One of the powers we gain through conscious breathing practices is the ability to influence our nervous system directly and immediately. If we aim to boost our energy levels for enhanced focus and concentration, we can engage in upregulating breathing techniques. Conversely, if we seek to activate our relaxation response swiftly, there are effective methods to achieve this. Humming is a particularly potent way to trigger your relaxation response.

 


The role of the vagus nerve in relaxation

 

Before diving into the practice of humming, it's important to understand the pivotal role played by the vagus nerve in our nervous system. Originating from the base of the brain, the vagus traverses through the neck, connecting to vital organs like the heart, lungs, diaphragm, and stomach. Its winding pathway gives rise to its name, derived from the Latin word meaning "wandering." The vagus nerve acts as the primary nerve of our parasympathetic nervous system, often described as our “rest and digest mode.”


Functioning as a two-way communication system, the vagus nerve predominantly relays signals from the body to the brain. For instance, when we engage in slow breathing, the brain receives signals from the vagus nerve indicating safety, alleviating the need for immediate stress response. Slow (and light) breathing stands out as the most effective way to stimulate the vagus nerve and alleviate stress in both body and mind. If you have used the Oxa wearable, you can watch in real time your сalm score increasing—this indicates your vagus nerve is activating your relaxation response.


The health and functionality of your vagus nerve are gauged through vagal tone, a concept developed by Stephen Porges in his polyvagal theory. This term refers to the ability of your parasympathetic nervous system to activate and adapt in response to stressors. Breathing interventions that stimulate the vagus nerve play a pivotal role in regulating internal bodily processes such as glucose levels and inflammation. Moreover, they enhance our mental capacity to manage attention and emotions, especially during periods of acute or chronic stress. Socially, individuals with higher vagal tone exhibit enhanced skills in navigating interpersonal interactions and fostering positive connections.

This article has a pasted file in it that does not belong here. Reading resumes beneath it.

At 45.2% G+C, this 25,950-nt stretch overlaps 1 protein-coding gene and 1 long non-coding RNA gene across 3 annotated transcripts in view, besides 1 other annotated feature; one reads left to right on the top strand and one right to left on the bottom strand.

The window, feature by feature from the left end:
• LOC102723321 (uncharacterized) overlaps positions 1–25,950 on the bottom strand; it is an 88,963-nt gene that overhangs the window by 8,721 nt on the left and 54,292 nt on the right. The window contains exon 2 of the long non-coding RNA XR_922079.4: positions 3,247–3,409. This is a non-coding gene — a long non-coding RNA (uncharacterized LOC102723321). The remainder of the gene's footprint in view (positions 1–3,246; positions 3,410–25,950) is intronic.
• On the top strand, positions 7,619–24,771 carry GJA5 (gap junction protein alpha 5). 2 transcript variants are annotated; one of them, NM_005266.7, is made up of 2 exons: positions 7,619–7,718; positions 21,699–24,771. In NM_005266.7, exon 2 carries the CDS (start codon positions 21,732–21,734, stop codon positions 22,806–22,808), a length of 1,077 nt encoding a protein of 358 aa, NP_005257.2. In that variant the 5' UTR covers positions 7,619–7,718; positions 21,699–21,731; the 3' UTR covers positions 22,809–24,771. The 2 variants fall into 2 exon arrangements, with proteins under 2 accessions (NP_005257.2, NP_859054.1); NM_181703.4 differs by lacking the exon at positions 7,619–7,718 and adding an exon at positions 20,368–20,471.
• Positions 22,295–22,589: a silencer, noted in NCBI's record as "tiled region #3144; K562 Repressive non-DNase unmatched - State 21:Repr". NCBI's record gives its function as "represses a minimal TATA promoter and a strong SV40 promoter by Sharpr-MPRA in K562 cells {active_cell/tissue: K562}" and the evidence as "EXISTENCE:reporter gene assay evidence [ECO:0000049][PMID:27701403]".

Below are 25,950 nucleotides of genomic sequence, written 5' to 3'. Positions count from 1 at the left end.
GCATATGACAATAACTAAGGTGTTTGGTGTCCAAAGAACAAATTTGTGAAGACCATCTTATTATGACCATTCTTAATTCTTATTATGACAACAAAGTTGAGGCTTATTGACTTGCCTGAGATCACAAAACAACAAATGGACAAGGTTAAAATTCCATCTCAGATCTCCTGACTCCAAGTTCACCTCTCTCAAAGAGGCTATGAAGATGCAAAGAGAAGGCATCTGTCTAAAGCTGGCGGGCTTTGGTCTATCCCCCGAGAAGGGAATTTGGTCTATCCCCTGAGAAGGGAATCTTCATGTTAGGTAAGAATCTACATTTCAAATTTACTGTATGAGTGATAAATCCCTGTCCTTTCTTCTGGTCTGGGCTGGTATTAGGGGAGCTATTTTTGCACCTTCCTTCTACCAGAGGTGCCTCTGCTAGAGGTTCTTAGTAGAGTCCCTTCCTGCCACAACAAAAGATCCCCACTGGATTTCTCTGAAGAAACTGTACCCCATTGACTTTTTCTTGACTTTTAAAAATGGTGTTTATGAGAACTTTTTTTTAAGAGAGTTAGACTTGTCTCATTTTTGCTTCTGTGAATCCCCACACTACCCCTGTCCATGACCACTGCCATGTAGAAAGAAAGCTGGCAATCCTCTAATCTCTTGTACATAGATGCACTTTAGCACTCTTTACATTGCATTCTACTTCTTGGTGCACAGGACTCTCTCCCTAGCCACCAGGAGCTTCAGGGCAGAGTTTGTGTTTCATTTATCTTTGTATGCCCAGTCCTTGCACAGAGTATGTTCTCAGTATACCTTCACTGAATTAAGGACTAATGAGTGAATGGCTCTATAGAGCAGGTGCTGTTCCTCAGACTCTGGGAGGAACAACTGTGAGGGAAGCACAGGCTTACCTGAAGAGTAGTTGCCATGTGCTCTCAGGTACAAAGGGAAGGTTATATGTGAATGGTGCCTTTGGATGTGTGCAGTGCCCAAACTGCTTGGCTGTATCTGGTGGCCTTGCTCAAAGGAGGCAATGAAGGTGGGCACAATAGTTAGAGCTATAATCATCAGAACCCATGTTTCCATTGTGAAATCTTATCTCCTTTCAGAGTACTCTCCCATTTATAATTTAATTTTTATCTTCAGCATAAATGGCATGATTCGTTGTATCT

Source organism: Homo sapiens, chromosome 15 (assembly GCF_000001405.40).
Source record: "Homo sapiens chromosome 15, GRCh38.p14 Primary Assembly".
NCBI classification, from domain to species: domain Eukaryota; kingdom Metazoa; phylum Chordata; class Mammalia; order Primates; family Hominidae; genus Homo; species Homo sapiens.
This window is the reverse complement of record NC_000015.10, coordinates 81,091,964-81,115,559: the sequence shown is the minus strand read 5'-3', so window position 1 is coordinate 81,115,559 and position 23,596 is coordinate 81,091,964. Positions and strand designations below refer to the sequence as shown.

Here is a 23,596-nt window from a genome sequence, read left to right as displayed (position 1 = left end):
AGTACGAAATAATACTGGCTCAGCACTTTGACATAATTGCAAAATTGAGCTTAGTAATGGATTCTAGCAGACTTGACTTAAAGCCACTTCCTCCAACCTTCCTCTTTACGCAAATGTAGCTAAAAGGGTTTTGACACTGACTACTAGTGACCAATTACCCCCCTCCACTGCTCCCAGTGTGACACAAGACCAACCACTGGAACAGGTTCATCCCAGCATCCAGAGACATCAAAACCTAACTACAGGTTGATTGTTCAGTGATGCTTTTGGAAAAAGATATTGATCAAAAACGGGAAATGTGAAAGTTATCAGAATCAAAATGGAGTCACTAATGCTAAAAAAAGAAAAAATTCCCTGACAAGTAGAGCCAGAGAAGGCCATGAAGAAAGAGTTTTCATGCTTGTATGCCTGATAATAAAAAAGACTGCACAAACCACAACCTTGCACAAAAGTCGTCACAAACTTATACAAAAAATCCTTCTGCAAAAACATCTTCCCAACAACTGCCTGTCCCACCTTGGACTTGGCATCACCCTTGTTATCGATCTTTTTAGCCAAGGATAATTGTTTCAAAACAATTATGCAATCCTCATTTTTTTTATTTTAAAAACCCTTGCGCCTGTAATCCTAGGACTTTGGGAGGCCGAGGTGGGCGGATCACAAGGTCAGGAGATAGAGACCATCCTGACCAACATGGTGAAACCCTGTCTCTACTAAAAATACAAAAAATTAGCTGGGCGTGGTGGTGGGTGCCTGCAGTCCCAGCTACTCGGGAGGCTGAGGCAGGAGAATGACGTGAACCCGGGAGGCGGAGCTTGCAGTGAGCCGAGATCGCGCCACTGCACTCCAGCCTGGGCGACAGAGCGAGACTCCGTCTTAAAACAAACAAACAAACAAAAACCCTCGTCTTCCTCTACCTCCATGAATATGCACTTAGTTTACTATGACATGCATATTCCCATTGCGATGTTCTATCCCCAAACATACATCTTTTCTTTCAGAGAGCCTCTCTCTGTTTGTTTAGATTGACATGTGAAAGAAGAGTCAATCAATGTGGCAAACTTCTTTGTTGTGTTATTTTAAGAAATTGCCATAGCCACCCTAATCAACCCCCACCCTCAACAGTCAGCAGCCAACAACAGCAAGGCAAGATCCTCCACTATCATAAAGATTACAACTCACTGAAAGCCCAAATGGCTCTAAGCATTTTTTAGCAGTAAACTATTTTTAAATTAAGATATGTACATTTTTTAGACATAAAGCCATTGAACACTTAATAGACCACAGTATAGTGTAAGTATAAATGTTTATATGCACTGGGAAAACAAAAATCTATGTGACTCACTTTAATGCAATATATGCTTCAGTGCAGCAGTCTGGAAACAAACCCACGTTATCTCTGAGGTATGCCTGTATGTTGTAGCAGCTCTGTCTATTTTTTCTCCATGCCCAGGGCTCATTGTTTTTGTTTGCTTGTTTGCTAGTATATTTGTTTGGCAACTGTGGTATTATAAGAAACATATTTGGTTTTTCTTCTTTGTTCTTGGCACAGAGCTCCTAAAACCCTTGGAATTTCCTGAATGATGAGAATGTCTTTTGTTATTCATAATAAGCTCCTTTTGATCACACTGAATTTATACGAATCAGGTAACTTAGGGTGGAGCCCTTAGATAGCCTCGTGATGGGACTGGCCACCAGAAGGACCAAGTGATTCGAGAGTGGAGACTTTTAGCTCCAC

Given the extensive network of the vagus nerve throughout the body, various practices beyond slow breathing can boost your vagal tone. These include gargling, meditation, singing and chanting, laughter, sexual intimacy, and, notably, humming.

 

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Why Humming Relaxes You

 

Humming emerges as a highly effective technique for increasing vagal tone. When you hum, the exhale is elongated due to resistance created by the closure of your vocal cords, generating the humming sound. As you have likely experienced in various breathing practices, an extended exhale increases your parasympathetic dominance, boosting vagal tone and inducing relaxation in both body and mind.


Furthermore, the vibration produced by humming directly stimulates the vagus nerve, which courses through the inner canal of your ear. Studies suggest that this vibration deactivates parts of the brain, particularly the amygdala associated with depression and the fight-or-flight response. While the ideal frequency for humming is around 120 Hertz, corresponding to the key of B, the exact pitch is not crucial.